I have heard (says the supposed author of the Almanack, Richard Saunders, or Poor RICHARD,) that nothing gives an author so great pleasure, as to find his works respectfully quoted by others. Judge, then, how much I must have been gratified by an incident I am going to relate to you. I stopped my horse lately, where a great number of people were collected, at an auction of merchant's goods. The hour of sale not being come, they were conversing on the badness of the times, and one of the company called to a plain clean Old Man, with white locks, Pray, neighbour Wiseman, what think you of the times? Will not these heavy taxes quite ruin the country? How shall we be ever able to pay them? What would you advise us to ? Neighbour Wiseman stood up, and replied, If you would have my advice, I will give it to you in short, for “ A word to the wise is enough,” as Poor Richard says. They joined in desiring him to speak his mind, and gathering round him, he proceeded as follows:
FRIENDS, says he, the taxes are indeed very heavy; and if those laid on by government were the only ones we had to pay, we might more easily discharge them : but we have many others, and much more grievous to some of us. We are taxed twice as much by our idleness, three times as much by our pride, and four times as much by our folly; and from these taxes the Commissioners cannot ease or deliver us, by allowing an abatement. However, let us hearken to good advice, and something may be done for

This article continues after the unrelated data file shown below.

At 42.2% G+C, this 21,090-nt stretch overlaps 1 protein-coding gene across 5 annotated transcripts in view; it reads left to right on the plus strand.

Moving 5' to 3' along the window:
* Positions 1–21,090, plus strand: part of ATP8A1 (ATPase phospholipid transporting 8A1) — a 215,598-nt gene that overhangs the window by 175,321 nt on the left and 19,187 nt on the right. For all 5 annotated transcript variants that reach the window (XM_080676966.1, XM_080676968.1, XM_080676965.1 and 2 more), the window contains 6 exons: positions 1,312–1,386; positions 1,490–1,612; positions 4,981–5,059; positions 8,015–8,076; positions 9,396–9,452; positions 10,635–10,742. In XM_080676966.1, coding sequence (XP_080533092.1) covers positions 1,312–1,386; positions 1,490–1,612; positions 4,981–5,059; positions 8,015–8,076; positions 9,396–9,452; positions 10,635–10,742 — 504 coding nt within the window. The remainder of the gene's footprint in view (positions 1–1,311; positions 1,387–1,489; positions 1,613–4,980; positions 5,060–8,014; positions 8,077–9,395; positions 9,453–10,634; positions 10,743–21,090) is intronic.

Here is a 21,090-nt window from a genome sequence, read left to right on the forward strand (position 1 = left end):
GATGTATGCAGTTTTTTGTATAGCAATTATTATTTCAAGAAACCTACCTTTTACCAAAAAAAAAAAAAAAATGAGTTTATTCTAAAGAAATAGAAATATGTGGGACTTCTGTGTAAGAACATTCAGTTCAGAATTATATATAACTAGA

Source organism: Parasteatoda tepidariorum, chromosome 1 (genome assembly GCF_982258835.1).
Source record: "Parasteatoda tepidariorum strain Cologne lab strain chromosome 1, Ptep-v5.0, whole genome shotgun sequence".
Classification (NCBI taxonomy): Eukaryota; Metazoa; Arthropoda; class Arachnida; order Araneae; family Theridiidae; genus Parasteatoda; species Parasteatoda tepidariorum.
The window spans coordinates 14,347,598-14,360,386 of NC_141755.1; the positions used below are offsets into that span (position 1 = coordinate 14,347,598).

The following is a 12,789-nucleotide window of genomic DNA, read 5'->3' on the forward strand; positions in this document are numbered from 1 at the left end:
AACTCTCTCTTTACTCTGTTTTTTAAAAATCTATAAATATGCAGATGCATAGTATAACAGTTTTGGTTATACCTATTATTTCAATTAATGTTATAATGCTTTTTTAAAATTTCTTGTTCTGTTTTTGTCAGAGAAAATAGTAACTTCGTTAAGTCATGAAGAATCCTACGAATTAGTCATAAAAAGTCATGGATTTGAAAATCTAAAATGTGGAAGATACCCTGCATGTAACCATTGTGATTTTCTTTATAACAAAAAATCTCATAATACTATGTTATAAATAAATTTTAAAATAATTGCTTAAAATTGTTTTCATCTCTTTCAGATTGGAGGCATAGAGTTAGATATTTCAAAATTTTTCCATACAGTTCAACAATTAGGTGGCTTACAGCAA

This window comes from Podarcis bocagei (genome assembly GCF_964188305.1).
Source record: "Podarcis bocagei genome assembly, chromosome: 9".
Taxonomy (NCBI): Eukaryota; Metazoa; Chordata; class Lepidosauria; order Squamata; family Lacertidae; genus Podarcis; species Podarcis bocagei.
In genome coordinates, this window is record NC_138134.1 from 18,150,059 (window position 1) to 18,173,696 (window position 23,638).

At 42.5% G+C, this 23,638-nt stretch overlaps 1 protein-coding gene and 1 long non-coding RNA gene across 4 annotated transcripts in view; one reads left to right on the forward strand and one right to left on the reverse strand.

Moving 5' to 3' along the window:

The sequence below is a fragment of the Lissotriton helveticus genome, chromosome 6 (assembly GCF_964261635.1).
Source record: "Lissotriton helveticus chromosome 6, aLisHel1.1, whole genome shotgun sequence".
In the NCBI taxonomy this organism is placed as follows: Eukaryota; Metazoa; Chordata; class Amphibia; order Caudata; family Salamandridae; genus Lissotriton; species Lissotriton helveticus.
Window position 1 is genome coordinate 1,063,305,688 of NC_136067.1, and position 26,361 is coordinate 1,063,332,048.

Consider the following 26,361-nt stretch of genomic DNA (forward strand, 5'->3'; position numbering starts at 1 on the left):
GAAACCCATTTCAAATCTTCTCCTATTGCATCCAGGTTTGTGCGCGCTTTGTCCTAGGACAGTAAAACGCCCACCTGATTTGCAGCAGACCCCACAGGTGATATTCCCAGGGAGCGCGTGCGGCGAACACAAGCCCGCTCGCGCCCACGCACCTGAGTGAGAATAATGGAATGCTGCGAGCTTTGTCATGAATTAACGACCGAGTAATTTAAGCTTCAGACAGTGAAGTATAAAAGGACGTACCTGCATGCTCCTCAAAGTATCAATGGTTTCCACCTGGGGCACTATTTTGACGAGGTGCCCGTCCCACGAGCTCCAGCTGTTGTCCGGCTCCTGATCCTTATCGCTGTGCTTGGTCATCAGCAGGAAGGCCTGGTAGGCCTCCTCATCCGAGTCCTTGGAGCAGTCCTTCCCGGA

" God helps them " that help themselves," as Poor Richard says.
1. It would be thought a hard government that should tax its people one-tenth part of their time, to be enRichard says.
6 the greatest
ployed in its service: But idleness taxes many of us much more; sloth, by bringing on diseases, absolutely shortens life. “ Sloth, like rust, consumes faster than “ labour wears, while The used key is always bright,” as Poor Richard says.—" But dost thou love life? " then do not squander time, for that is the stuff life is s made of,” as Poor Richard says. How much more than is necessary do we spend in sleep! forgetting that, “ The sleeping fox catches no poultry,” and that “ There will be sleeping enough in the grave," as Poor
“ If Time be of all things the most precious, wasting " time must be,” as Poor Richard says, “ prodigality;" since, as he elsewhere tells us, * Lost “ time is never found again; and what we call time
enough, always proves little enough.” Let us then up and be doing, and doing to the purpose; for by diligence we shall do more with less perplexity. “ Sloth “ makes all things difficult, but industry all easy;" and “ He that riseth late, must trot all day, and shall scarce " overtake his business at night;" while “ Laziness " travels so slowly, that poverty soon overtakes him.” “ Drive thy business, let not that drive thee;" and
Early to bed, and early to rise, makes a man healthy, wealthy, and wise," as Poor Richard says.